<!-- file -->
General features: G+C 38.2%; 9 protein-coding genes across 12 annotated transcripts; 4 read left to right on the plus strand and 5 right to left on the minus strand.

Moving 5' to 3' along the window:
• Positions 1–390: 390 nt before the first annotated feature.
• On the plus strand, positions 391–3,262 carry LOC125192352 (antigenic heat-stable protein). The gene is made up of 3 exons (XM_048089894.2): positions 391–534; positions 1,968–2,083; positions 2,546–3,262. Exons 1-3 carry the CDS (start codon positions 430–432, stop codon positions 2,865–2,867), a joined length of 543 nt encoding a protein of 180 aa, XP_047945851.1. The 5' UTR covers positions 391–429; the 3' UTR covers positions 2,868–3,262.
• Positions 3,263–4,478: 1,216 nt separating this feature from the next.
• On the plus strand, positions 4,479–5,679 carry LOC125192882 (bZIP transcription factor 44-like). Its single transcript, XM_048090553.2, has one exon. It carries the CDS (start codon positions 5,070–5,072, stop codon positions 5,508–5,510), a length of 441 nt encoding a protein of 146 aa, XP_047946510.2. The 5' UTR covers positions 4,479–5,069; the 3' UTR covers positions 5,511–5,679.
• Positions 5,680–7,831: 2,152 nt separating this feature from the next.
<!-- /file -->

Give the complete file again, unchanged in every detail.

General features: G+C 38.2%; 9 protein-coding genes across 12 annotated transcripts; 4 read left to right on the plus strand and 5 right to left on the minus strand.

Moving 5' to 3' along the window:
• Positions 1–390: 390 nt before the first annotated feature.
• On the plus strand, positions 391–3,262 carry LOC125192352 (antigenic heat-stable protein). The gene is made up of 3 exons (XM_048089894.2): positions 391–534; positions 1,968–2,083; positions 2,546–3,262. Exons 1-3 carry the CDS (start codon positions 430–432, stop codon positions 2,865–2,867), a joined length of 543 nt encoding a protein of 180 aa, XP_047945851.1. The 5' UTR covers positions 391–429; the 3' UTR covers positions 2,868–3,262.
• Positions 3,263–4,478: 1,216 nt separating this feature from the next.
• On the plus strand, positions 4,479–5,679 carry LOC125192882 (bZIP transcription factor 44-like). Its single transcript, XM_048090553.2, has one exon. It carries the CDS (start codon positions 5,070–5,072, stop codon positions 5,508–5,510), a length of 441 nt encoding a protein of 146 aa, XP_047946510.2. The 5' UTR covers positions 4,479–5,069; the 3' UTR covers positions 5,511–5,679.
• Positions 5,680–7,831: 2,152 nt separating this feature from the next.